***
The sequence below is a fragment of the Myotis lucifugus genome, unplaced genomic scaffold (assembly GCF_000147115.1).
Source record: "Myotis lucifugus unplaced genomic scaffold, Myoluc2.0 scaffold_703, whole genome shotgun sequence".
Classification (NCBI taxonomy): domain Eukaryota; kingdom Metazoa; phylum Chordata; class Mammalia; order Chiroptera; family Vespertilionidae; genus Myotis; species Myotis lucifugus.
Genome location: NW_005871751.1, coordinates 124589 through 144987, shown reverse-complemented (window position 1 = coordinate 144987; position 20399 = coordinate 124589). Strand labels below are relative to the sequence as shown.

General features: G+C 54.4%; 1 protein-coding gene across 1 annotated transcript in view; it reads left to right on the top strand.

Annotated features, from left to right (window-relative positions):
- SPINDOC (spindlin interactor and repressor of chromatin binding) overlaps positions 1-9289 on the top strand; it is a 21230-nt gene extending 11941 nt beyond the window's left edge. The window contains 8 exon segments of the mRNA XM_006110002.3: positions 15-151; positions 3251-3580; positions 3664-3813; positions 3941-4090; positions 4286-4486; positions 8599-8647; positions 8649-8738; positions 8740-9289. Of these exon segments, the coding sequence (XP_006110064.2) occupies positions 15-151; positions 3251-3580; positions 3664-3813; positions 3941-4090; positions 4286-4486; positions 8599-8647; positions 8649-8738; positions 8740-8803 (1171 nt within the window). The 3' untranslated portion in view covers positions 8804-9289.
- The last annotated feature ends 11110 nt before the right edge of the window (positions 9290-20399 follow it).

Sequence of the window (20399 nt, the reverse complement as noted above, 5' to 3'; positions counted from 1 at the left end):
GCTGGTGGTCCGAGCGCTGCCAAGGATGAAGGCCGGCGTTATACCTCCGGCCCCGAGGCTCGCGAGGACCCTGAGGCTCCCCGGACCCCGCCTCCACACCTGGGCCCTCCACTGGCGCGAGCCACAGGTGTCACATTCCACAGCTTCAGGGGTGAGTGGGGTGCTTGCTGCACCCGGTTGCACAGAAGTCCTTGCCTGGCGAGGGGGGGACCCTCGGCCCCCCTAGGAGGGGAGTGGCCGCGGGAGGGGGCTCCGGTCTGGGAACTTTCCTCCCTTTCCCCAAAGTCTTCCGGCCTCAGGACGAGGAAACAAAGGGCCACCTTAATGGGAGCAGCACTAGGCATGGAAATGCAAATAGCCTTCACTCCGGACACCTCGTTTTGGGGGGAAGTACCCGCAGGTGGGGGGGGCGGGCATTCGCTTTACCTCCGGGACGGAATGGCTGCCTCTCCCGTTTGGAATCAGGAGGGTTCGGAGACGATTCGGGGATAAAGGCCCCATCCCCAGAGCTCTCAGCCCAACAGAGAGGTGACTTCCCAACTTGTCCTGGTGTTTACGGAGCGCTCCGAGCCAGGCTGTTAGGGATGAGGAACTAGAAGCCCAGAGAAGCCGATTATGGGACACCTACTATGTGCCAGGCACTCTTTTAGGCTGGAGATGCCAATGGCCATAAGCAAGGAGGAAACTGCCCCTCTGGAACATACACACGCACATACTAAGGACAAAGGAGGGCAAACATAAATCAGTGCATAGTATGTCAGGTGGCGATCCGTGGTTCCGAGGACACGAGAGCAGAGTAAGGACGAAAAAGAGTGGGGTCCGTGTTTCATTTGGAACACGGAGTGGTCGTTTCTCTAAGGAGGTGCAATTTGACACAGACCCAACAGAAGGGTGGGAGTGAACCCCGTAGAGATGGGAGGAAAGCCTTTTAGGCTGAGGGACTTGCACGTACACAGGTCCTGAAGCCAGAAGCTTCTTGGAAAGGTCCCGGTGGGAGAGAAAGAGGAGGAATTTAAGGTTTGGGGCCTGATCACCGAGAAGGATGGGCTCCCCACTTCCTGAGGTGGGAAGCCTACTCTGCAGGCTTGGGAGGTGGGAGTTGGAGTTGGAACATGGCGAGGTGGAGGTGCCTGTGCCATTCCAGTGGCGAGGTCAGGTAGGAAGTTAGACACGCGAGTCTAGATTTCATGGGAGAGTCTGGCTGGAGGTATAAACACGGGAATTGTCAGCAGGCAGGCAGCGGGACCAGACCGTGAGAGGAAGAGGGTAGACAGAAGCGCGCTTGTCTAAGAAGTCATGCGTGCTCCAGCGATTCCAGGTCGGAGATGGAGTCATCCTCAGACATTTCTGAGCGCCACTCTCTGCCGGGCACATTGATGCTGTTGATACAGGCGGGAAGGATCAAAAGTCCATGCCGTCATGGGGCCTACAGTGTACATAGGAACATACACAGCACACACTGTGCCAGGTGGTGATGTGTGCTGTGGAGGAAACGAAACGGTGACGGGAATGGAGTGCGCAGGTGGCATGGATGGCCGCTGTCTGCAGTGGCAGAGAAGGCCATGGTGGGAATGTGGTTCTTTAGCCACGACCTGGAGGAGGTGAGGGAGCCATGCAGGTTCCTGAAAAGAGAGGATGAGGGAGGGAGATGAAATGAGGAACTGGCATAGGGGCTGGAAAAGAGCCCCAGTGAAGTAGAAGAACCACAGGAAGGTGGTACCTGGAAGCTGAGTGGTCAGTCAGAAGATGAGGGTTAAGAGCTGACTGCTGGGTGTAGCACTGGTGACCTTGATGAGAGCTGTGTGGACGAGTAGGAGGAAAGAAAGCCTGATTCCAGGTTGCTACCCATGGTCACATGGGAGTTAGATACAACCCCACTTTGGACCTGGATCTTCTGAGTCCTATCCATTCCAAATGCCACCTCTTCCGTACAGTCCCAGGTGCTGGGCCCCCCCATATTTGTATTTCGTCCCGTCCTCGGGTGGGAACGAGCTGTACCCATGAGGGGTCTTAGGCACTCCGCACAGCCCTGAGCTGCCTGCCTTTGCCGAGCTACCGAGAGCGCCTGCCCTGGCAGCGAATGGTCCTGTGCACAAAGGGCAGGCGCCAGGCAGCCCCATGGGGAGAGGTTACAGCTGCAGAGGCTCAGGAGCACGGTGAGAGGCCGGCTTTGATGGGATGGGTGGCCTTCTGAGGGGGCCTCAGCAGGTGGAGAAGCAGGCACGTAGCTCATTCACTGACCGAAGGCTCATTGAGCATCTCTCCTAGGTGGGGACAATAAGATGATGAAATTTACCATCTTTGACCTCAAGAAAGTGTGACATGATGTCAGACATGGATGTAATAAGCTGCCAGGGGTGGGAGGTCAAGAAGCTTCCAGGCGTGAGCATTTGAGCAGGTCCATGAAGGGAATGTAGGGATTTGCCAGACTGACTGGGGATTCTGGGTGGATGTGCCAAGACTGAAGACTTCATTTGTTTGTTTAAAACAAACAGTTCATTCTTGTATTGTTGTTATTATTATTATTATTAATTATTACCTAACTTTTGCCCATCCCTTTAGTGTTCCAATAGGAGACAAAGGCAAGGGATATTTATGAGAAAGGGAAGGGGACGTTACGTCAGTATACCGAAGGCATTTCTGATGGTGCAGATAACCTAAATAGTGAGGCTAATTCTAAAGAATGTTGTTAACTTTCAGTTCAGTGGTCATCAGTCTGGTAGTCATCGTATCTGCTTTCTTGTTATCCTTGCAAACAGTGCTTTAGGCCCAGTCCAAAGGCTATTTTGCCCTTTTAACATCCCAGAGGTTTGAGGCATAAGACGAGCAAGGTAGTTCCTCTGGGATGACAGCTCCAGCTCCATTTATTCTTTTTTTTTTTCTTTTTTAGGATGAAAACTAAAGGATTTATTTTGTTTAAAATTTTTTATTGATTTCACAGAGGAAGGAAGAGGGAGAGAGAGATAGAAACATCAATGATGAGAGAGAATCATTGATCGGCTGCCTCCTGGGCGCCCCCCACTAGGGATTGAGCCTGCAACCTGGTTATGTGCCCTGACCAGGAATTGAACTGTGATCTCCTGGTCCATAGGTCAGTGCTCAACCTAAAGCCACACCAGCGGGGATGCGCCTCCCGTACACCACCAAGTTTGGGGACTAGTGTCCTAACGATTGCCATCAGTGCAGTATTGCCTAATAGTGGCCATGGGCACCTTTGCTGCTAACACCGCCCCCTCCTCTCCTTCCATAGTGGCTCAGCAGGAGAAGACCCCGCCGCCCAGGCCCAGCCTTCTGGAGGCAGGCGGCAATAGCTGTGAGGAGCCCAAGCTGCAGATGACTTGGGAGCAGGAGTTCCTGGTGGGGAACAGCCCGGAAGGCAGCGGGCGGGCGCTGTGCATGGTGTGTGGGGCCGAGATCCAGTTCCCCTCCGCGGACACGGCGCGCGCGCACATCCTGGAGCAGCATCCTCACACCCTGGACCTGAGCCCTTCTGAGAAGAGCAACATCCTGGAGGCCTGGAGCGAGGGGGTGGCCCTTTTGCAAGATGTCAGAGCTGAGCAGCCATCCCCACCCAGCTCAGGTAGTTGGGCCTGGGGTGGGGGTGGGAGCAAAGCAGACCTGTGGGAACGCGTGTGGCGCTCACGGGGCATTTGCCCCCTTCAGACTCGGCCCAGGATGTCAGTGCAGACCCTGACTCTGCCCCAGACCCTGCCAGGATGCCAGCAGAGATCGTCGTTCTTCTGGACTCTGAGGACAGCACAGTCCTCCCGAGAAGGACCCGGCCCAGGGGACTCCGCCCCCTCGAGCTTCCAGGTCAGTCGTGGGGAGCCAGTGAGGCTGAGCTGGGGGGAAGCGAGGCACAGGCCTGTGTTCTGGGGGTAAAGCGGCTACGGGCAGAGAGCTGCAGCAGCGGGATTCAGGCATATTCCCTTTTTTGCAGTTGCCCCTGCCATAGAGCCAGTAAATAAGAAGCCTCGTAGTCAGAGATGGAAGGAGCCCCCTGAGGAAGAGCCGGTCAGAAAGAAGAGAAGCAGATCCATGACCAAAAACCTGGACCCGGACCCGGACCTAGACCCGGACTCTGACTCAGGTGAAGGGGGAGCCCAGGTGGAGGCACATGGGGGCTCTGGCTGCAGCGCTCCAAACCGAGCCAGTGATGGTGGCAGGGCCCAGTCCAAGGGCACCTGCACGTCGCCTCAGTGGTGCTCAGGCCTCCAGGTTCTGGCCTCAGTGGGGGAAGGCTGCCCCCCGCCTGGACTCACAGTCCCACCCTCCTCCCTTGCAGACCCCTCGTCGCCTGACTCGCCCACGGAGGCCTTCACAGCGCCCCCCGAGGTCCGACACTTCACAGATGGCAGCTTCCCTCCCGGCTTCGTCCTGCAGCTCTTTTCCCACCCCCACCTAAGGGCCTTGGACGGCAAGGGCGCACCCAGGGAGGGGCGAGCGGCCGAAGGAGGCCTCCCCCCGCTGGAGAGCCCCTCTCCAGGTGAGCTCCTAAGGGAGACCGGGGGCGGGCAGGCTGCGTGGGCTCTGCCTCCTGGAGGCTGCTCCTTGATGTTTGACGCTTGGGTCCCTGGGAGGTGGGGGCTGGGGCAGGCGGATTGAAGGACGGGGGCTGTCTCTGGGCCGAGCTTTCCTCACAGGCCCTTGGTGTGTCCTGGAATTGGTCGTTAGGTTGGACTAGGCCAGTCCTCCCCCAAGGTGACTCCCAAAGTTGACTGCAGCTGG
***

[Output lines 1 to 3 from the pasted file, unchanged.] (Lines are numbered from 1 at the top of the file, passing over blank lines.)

The sequence below is a fragment of the Myotis lucifugus genome, unplaced genomic scaffold (assembly GCF_000147115.1).
Source record: "Myotis lucifugus unplaced genomic scaffold, Myoluc2.0 scaffold_703, whole genome shotgun sequence".
Classification (NCBI taxonomy): domain Eukaryota; kingdom Metazoa; phylum Chordata; class Mammalia; order Chiroptera; family Vespertilionidae; genus Myotis; species Myotis lucifugus.